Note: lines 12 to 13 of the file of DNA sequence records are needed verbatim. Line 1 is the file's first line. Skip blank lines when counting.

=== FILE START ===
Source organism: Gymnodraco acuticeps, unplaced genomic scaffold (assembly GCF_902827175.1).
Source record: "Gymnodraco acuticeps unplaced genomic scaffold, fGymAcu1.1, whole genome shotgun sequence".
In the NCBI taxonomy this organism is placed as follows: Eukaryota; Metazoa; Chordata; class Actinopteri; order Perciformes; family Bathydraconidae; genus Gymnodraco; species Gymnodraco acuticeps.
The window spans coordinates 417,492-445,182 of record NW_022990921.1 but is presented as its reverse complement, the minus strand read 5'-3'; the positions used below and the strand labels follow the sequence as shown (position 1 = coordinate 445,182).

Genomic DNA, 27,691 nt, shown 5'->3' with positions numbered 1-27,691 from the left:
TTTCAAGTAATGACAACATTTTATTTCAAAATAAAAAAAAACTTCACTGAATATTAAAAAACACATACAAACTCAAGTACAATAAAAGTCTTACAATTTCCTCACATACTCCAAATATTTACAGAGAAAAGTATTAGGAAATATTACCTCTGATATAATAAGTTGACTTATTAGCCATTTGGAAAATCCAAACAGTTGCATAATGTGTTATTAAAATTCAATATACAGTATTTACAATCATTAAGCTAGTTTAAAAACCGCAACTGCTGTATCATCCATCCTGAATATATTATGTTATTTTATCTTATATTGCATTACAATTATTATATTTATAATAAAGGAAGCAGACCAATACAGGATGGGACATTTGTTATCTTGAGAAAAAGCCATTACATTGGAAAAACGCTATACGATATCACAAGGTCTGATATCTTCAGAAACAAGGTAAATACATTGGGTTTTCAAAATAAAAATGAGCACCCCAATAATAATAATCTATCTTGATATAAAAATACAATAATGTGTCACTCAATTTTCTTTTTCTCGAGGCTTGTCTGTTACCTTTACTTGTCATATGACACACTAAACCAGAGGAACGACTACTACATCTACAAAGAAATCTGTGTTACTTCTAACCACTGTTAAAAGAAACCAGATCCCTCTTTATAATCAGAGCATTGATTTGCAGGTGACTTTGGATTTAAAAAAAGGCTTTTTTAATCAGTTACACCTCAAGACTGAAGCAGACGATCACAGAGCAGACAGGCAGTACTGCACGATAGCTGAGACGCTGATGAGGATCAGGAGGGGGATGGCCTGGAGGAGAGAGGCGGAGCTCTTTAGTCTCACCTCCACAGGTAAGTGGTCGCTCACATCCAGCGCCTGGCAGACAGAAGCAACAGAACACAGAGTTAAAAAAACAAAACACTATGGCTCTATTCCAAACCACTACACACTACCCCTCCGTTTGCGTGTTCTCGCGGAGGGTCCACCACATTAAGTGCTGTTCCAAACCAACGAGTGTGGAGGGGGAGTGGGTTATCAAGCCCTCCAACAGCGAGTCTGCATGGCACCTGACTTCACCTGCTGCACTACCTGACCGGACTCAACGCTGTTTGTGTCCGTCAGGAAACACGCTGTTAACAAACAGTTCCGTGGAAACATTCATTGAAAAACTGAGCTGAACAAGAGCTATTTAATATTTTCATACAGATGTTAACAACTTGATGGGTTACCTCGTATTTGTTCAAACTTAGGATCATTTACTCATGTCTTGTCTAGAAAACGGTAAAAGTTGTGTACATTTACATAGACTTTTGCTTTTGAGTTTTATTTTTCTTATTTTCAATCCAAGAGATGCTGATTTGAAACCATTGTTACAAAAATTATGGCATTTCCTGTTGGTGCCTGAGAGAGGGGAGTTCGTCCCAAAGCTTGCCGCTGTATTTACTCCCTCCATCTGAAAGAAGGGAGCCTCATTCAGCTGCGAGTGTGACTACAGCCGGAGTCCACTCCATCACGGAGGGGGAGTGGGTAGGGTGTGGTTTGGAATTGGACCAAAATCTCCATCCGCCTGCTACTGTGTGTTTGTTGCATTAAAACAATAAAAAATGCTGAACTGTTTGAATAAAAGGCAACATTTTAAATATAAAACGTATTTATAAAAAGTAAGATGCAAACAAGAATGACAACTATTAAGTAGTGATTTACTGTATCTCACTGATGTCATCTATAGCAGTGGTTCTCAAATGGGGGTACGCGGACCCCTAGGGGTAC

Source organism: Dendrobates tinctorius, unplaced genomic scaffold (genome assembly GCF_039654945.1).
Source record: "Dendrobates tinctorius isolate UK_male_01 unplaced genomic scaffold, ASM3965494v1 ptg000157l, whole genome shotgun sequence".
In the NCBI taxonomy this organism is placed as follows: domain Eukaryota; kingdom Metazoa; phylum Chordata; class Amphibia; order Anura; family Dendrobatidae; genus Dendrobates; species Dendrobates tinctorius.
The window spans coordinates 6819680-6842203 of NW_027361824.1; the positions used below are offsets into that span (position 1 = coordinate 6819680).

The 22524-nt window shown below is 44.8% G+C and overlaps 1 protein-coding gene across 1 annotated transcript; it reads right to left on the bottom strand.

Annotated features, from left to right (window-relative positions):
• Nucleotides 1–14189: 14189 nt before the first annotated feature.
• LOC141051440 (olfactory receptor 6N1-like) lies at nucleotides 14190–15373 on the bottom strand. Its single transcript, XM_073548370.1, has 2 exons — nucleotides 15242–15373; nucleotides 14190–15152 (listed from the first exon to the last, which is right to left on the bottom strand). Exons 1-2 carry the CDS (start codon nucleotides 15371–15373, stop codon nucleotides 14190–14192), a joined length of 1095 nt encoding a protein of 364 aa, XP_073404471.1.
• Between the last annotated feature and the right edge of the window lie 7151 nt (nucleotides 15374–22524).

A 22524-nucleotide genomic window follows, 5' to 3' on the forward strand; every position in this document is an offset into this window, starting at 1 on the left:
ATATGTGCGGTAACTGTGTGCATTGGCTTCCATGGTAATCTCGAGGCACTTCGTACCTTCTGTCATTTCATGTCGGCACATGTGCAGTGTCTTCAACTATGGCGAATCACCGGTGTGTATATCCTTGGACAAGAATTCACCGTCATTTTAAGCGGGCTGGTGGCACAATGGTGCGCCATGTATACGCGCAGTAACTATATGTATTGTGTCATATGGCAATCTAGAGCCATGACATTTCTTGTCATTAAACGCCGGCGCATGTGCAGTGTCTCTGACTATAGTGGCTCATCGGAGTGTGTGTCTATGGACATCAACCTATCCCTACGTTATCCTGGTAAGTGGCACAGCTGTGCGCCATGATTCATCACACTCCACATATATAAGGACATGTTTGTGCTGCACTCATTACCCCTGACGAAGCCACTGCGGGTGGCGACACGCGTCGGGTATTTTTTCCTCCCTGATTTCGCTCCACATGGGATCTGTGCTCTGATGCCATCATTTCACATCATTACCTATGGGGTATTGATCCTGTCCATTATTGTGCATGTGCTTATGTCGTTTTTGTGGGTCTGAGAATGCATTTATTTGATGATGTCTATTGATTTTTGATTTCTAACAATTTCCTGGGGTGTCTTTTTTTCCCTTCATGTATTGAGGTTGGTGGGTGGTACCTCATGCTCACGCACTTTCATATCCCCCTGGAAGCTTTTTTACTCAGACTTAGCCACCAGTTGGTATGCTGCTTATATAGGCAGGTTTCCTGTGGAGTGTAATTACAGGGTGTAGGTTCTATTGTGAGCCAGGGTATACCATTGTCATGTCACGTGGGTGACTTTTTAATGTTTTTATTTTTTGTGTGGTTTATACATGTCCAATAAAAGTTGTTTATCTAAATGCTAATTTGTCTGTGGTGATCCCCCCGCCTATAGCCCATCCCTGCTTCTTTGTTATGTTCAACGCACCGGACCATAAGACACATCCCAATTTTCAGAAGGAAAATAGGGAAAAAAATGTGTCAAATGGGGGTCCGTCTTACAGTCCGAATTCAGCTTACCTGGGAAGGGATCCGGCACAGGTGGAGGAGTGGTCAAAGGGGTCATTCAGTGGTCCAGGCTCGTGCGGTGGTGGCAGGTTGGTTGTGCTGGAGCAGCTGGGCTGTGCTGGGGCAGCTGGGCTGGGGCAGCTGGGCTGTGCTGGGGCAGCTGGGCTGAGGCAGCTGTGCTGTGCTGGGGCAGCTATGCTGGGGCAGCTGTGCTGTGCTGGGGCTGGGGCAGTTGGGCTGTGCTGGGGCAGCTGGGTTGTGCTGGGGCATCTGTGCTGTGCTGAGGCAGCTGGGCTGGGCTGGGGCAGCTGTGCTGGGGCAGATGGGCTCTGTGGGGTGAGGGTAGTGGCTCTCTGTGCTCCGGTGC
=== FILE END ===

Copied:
Annotated features, from left to right (window-relative positions):
• Nucleotides 1–14189: 14189 nt before the first annotated feature.